Thursday, April 23, 2009

Essential Leopard Software.

I've been trying out lots of software on my iMac to see what works best for me. Here is a list of things I've installed to make the Mac computing experience easier.

Support for Logitech keyboards and mice. The one thing that Apple makes that I can't stand is that pathetic excuse for a mouse. Sure, it's got a nice multi-directional scrolling ball thing but it only has one button which - when you go to play a game - is absolutely useless. And before anyone tells me that it can be configured so it can detect right or left click, it doesn't change the fact that the mouse physically only has one button. Go ahead, grab your Mighty Mouse. Hold down the left button and then click the right button. You can't can you? Because the one and only physical button is already being held down. Most useless mouse ever. So I use a decent Logitech wired optical mouse and the Mighty Mouse gets to sit in the drawer as a spare if I ever get that desperate.

This is Microsoft software. It adds Windows Media support to Quicktime so you can watch .wmv and listen to .wma files as well as watch Windows streaming media on the web. Typical of Microsoft, they have a couple of different versions of the same thing with different levels of functionality and price. Stick with the free one. The alternative is to get Windows Media Player for Mac and no-one wants to do that!

3. Perian.
Perian is known as the swiss-army knife of QuickTime components. Basically it adds support to your Mac for lots of different video and audio formats allowing these files to be used in your other Mac software.

4. Growl.
This is notification software and is very popular. It links into the Mac OS framework to deliver notifications of software events that happen on your computer like letting you know when someone comes online or when your torrent has finished downloading. With a bit of extra fiddling, you can install the Hardware Growler which comes with it. Then it will monitor your computer hardware which provides information about your network, notifies you when you plug something into the computer or if a disk has been mounted or ejected.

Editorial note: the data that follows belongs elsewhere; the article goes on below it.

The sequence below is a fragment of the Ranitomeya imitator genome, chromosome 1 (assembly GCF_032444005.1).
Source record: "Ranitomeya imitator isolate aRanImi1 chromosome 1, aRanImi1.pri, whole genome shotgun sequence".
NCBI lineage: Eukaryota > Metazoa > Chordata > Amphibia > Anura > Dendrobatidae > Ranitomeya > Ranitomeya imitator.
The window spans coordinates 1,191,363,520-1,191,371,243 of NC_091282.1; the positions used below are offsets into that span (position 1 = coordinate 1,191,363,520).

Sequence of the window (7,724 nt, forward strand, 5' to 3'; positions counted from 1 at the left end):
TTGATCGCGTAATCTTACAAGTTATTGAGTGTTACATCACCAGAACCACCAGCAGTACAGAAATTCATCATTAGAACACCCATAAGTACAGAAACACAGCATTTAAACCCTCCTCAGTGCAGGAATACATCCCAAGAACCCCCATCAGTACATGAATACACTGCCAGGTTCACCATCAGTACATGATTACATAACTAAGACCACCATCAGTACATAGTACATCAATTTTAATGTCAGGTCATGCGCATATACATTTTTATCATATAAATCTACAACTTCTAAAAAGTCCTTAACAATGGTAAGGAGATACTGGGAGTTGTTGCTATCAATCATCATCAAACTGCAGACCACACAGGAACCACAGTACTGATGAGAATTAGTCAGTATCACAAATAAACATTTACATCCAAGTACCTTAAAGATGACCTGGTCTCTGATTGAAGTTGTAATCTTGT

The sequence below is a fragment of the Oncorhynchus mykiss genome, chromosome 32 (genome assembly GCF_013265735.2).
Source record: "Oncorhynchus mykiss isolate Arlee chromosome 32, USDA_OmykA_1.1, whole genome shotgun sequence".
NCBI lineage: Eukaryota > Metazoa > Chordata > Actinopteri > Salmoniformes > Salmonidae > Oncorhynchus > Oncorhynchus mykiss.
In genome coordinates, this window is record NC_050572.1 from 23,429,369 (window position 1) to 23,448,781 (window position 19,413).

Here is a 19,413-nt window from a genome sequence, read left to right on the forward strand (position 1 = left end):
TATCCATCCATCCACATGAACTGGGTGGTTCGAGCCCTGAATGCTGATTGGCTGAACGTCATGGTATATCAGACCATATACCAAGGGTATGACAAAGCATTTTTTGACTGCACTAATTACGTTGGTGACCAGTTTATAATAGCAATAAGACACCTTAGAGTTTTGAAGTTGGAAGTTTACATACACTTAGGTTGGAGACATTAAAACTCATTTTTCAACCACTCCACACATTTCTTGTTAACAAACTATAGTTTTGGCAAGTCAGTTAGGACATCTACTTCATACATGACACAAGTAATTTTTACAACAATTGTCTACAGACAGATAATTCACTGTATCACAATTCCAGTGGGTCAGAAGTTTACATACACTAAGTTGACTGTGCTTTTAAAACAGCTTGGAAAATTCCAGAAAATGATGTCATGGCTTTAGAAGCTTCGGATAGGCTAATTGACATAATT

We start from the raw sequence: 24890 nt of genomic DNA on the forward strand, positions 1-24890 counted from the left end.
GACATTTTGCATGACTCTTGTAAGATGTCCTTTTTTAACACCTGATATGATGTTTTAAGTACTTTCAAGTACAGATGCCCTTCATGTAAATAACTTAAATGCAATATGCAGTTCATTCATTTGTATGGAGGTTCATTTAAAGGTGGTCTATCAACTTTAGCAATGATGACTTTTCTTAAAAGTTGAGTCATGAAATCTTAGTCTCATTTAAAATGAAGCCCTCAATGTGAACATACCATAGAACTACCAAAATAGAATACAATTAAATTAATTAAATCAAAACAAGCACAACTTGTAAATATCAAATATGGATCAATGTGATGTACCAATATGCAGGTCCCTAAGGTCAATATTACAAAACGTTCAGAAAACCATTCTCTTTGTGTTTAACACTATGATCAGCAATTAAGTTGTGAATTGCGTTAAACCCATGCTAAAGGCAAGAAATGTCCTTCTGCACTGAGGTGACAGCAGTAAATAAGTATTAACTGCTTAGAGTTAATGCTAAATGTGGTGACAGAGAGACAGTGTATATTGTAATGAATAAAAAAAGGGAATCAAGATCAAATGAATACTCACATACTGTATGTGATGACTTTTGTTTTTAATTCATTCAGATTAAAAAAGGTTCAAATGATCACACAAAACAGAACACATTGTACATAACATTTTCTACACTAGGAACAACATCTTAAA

It really does suck when your Windows using friend comes around with their external hard drive to find that your Mac won't even read what's on there. This solution comes in two parts.
  1. Part one is the installation of MacFUSE which is written by Google. It establishes a mechanism within OS X that allows it to connect with non-native filesystems. Simply put, with this installed, you can 'teach' your Mac to read disks that are not formatted for Mac.
  2. The second part is the installation of the NTFS-3G driver. This is the bit that 'teaches' your Mac to read Windows formatted NTFS disks.
It took me a while to get this working the first time but that was on the Mac Mini about a year ago. The latest versions were easy to install. One, then the other. Done. I can read all my mates external hard drives now. For all those using Boot Camp, this lets you read and write to your Windows drive too, but that may screw up your Windows install... like I care about Windows anymore...

At the time of writing this post, all Macs come with a web browser called Safari but currently you get Safari 3 which, while it's a capable web browser and it's quite quick, it doesn't shape up too well against most of the competition. Safari 4 is still in beta but is a vast improvement over it's predecessor, integrating the tab bar and the title bar together to give you more space for the pages your looking at and the Top Sites feature that shows all the sites you visit the most on one screen with thumbnails so you can easily recognize the site you want to go to.

7. UnRarX.
Leopard has support for most compression types built in including the most popular - ZIP, but some of the archives we download are compressed in a RAR file. To open these, I use UnRarX. This utility won't add full RAR support to your Mac, it does nothing but decompress RAR files. It's small, light and does the job.